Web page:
In the summer of 1994 I had just left my first software developer job after two years as the company was sold. Burned out by 80 hour weeks of working on tax software and nursing a case of carpal tunnel, I took advantage of a deal to stay on and write a data exporter for the new company and walked away with some nice compensation, most of which I sunk into Digital Exchange, a used CD store in Springfield, VA. It had been started the previous year by three of my fraternity brothers from Sigma Phi Epsilon at Randolph Macon College. John (aka Rusty) wanted to get back to the corporate world full time, so I bought him out.

instructions

I was a long time fan of music, but I hadn’t gone to a lot of concerts yet. My first show was in 1984, but I’d only seen a couple of shows a year after that. I started getting more into it in 1993, but with my exit from the 9 to 5 world, came a new goal: I would see 100 bands in 1994. I was making good progress by summer, especially going to my first two festivals: HFStival and Lollapalooza. But the announcement of Woodstock ’94 had me salivating: amazing lineups and the connection with the legendary original. By that time I was at the store full time, and my buddy Eric was interested in going as well, so we bought tickets when they went on sale in June. We convinced John to come back that weekend in August and help out Steve, and got on the road Friday morning August the 12th (after seeing Nine Inch Nails at the Patriot Center the night before).

parking pass front parking pass back

With 250,000 people expected, the festival organizers had us drive to a parking lot to take a shuttle bus to the festival. While things had gone well for us, this is where the problems started as we had at least a four hour wait for an orange bus (and I had my one and only experience with Goldschlager). By the time we actually got to Woodstock ’94, it was dark and Sheryl Crow was playing. We caught some of her set, but it was late and we needed to set up camp. We could see tents all around, so we kept going past the North Stage where she was playing, then the South Stage, still not finding any empty space. We ended up setting up our tent on a hillside past there.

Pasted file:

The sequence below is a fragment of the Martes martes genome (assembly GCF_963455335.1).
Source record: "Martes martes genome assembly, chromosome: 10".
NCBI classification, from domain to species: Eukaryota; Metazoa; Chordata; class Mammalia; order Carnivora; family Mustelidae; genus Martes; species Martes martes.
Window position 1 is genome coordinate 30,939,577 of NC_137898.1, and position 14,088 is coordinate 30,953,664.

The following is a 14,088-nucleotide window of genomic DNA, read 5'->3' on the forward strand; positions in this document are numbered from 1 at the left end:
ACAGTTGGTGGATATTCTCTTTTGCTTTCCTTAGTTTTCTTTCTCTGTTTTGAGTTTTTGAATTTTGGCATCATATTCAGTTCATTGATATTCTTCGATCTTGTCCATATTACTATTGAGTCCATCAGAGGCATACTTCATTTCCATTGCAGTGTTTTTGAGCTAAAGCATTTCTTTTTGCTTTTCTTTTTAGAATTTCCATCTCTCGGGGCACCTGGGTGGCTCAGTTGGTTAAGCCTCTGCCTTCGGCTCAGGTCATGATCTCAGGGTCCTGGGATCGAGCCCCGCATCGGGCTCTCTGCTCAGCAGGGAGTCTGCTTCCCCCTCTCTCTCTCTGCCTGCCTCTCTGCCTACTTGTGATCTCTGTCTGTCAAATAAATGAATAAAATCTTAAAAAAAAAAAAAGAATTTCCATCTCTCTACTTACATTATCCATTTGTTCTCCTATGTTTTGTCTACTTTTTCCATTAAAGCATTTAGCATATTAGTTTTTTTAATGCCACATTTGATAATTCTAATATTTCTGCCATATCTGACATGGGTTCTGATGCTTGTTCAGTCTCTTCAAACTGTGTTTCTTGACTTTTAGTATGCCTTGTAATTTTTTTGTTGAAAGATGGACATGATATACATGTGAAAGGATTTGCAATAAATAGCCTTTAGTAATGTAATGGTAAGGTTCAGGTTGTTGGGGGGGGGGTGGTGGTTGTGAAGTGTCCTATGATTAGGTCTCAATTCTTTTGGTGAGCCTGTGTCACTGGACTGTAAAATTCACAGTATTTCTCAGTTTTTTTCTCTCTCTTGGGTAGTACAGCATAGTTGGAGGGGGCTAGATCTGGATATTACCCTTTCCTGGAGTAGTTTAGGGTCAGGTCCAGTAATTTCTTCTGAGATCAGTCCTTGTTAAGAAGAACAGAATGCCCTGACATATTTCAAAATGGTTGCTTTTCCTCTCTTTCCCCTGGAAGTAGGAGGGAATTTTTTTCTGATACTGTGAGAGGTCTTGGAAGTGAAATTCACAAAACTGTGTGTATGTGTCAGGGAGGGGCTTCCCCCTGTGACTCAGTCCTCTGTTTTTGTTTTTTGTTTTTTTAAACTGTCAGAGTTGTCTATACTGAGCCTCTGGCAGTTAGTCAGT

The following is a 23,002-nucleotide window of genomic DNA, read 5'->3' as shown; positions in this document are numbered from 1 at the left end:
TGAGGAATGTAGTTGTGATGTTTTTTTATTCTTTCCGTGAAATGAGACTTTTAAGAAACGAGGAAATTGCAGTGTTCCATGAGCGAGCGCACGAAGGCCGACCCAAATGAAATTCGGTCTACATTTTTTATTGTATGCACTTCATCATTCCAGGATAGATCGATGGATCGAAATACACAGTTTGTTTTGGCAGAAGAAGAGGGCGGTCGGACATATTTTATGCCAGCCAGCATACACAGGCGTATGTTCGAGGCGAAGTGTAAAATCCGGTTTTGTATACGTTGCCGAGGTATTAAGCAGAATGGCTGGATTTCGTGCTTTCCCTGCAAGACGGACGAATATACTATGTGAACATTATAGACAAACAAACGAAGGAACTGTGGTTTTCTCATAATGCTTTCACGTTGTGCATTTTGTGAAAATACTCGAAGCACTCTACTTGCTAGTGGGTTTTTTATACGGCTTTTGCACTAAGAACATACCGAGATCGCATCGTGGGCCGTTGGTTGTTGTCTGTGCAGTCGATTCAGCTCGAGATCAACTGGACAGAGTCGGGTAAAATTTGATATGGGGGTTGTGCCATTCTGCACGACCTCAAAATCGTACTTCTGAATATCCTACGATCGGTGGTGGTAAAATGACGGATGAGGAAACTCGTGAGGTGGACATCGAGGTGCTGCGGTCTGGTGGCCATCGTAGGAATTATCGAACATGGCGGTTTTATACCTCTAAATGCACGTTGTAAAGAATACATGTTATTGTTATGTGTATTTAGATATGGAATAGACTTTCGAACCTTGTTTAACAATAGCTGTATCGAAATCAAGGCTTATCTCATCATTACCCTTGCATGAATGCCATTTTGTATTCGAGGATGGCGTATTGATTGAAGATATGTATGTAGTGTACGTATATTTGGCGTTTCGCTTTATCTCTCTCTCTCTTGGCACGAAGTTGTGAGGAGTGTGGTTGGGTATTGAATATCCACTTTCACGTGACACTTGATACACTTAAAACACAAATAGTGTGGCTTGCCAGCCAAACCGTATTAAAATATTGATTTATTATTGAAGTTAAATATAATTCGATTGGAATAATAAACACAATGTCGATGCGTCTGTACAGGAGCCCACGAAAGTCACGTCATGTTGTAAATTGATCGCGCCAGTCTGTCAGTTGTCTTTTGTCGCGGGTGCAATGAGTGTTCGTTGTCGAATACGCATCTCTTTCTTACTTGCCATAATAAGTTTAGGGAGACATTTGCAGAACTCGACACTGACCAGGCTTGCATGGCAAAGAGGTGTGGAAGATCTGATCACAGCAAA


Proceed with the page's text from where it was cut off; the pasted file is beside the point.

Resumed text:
map

We were woken Saturday morning to light rain starting to fall, but our tent was partly shielded by the trees. We got food and walked over to the North Stage where Joe Cocker kicked things off. He was followed by Blind Melon, Cypress Hill and Rollins Band before we took a break (and missed Melissa Etheridge covering Janis Joplin as well as Crosby, Stills & Nash).

We were back at the South Stage in time to see The Band featuring Hot Tuna, Bruce Hornsby, Roger McGuinn, Rob Wasserman, and Bob Weir (and that turned out to be the one and only time I saw them) as well as Primus before the main event. Sure, we’d seen Nine Inch Nails two days earlier, but they embraced the mud to put on a legendary performance.

Metallica was up next and took on the challenge. As the only act there with pyrotechnics, they had an added fuel to their ferocious show.

Aerosmith was more than willing to top that at their show, which started after midnight. It was epic, and ended with a fireworks display at 3:30am (and one of our neighbors offering me a hit from a Coke Can bong was the perfect last time I had any).

Saturday was epic, but it was a festival that was later nicknamed Mudstock for a reason. It got harder and harder to walk around, the porta potties couldn’t get serviced, and they started to run out of food. Knowing that the later we waited the harder it would be to get back to the car, we only caught Traffic that day before heading for the buses and home (I loved the two bootleg t-shirts I got there to death). Oh, and I hit my goal: 127 bands just in 1994.

wristband